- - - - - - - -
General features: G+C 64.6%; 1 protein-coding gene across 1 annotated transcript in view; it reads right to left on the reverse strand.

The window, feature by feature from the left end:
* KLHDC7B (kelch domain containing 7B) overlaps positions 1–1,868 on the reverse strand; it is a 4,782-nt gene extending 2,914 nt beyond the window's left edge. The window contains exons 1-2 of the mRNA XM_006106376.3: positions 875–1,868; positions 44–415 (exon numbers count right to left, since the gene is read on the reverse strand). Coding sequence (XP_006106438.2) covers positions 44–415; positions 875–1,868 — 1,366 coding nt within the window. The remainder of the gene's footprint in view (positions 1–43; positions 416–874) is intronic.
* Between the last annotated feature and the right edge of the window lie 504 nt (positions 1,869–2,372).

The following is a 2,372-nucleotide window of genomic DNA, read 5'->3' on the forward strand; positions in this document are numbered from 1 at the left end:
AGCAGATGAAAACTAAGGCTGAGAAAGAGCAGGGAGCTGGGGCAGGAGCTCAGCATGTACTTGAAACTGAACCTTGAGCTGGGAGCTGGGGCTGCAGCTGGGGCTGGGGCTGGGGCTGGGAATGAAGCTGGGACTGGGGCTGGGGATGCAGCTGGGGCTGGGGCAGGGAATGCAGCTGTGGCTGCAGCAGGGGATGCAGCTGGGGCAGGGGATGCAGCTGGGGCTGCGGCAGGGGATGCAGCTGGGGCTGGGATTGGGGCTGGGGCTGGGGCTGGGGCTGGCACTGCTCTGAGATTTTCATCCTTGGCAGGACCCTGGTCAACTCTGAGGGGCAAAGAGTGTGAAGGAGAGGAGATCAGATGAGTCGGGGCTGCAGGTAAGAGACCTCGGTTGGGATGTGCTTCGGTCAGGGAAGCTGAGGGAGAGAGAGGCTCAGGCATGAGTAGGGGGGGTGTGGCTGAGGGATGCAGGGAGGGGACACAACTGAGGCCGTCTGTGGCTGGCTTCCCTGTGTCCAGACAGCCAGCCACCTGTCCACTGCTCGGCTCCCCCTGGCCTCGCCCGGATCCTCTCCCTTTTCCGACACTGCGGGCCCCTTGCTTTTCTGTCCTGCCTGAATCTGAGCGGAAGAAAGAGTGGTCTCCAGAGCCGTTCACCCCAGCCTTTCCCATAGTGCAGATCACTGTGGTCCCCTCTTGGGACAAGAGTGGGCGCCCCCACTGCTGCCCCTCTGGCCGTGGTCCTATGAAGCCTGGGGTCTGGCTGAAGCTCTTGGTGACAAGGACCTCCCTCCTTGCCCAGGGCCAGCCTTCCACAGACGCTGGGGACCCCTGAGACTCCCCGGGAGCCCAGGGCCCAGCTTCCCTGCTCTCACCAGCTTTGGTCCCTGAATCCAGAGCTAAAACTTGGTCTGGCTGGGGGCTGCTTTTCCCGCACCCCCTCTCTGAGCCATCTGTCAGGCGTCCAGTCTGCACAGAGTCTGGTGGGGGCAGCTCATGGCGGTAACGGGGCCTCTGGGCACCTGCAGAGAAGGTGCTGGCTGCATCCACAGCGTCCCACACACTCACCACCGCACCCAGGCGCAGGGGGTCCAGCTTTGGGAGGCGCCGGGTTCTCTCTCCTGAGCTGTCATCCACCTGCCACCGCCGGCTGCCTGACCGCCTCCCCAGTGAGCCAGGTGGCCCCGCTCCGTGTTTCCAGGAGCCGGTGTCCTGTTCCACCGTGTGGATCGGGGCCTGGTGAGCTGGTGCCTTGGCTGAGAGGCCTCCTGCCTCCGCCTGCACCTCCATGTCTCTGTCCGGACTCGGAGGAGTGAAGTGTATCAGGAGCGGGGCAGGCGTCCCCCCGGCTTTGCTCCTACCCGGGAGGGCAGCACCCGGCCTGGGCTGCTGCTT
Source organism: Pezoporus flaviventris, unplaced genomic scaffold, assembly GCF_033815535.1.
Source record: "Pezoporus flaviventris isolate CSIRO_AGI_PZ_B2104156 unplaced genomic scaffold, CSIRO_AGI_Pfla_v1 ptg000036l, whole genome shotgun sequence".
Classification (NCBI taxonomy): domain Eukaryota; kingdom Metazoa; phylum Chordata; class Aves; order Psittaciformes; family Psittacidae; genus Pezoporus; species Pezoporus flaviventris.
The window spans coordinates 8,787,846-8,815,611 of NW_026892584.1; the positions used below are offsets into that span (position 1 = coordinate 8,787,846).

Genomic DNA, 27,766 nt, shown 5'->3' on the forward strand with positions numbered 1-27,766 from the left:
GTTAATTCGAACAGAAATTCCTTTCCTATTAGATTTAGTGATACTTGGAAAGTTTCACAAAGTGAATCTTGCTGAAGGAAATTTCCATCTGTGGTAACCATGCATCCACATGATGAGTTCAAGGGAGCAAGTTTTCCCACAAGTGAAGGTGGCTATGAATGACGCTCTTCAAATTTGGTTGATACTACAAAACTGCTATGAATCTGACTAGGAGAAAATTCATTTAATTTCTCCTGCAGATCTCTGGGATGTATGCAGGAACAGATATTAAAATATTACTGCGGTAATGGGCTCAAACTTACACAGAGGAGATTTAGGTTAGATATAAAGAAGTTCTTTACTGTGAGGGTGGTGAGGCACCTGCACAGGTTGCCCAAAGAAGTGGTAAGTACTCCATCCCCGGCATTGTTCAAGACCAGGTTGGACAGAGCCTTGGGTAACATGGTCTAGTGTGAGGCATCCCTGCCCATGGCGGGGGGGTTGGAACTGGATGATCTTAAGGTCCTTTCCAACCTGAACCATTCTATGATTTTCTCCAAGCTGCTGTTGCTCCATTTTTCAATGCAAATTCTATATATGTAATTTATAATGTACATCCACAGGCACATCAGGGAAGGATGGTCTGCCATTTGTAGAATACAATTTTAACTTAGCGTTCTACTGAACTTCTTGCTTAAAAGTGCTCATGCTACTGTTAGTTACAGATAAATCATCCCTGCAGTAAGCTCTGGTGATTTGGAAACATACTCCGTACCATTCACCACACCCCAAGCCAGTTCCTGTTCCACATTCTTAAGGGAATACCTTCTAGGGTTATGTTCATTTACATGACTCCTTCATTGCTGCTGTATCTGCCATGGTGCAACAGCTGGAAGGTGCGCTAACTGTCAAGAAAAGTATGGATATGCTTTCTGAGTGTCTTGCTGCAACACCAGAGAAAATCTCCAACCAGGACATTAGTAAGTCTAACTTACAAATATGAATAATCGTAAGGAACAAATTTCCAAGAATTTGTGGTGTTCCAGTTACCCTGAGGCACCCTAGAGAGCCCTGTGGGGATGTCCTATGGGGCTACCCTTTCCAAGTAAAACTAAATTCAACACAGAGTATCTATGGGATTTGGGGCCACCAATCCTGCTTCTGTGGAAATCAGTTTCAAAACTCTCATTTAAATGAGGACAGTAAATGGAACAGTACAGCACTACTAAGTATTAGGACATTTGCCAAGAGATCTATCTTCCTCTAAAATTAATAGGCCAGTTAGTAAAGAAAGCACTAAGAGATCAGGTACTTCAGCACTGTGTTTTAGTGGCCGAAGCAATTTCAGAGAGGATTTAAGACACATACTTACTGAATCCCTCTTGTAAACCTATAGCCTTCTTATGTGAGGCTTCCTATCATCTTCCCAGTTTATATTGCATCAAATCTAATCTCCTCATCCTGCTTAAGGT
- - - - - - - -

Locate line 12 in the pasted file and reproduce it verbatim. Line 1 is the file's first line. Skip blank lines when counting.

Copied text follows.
GTTAATTCGAACAGAAATTCCTTTCCTATTAGATTTAGTGATACTTGGAAAGTTTCACAAAGTGAATCTTGCTGAAGGAAATTTCCATCTGTGGTAACCATGCATCCACATGATGAGTTCAAGGGAGCAAGTTTTCCCACAAGTGAAGGTGGCTATGAATGACGCTCTTCAAATTTGGTTGATACTACAAAACTGCTATGAATCTGACTAGGAGAAAATTCATTTAATTTCTCCTGCAGATCTCTGGGATGTATGCAGGAACAGATATTAAAATATTACTGCGGTAATGGGCTCAAACTTACACAGAGGAGATTTAGGTTAGATATAAAGAAGTTCTTTACTGTGAGGGTGGTGAGGCACCTGCACAGGTTGCCCAAAGAAGTGGTAAGTACTCCATCCCCGGCATTGTTCAAGACCAGGTTGGACAGAGCCTTGGGTAACATGGTCTAGTGTGAGGCATCCCTGCCCATGGCGGGGGGGTTGGAACTGGATGATCTTAAGGTCCTTTCCAACCTGAACCATTCTATGATTTTCTCCAAGCTGCTGTTGCTCCATTTTTCAATGCAAATTCTATATATGTAATTTATAATGTACATCCACAGGCACATCAGGGAAGGATGGTCTGCCATTTGTAGAATACAATTTTAACTTAGCGTTCTACTGAACTTCTTGCTTAAAAGTGCTCATGCTACTGTTAGTTACAGATAAATCATCCCTGCAGTAAGCTCTGGTGATTTGGAAACATACTCCGTACCATTCACCACACCCCAAGCCAGTTCCTGTTCCACATTCTTAAGGGAATACCTTCTAGGGTTATGTTCATTTACATGACTCCTTCATTGCTGCTGTATCTGCCATGGTGCAACAGCTGGAAGGTGCGCTAACTGTCAAGAAAAGTATGGATATGCTTTCTGAGTGTCTTGCTGCAACACCAGAGAAAATCTCCAACCAGGACATTAGTAAGTCTAACTTACAAATATGAATAATCGTAAGGAACAAATTTCCAAGAATTTGTGGTGTTCCAGTTACCCTGAGGCACCCTAGAGAGCCCTGTGGGGATGTCCTATGGGGCTACCCTTTCCAAGTAAAACTAAATTCAACACAGAGTATCTATGGGATTTGGGGCCACCAATCCTGCTTCTGTGGAAATCAGTTTCAAAACTCTCATTTAAATGAGGACAGTAAATGGAACAGTACAGCACTACTAAGTATTAGGACATTTGCCAAGAGATCTATCTTCCTCTAAAATTAATAGGCCAGTTAGTAAAGAAAGCACTAAGAGATCAGGTACTTCAGCACTGTGTTTTAGTGGCCGAAGCAATTTCAGAGAGGATTTAAGACACATACTTACTGAATCCCTCTTGTAAACCTATAGCCTTCTTATGTGAGGCTTCCTATCATCTTCCCAGTTTATATTGCATCAAATCTAATCTCCTCATCCTGCTTAAGGT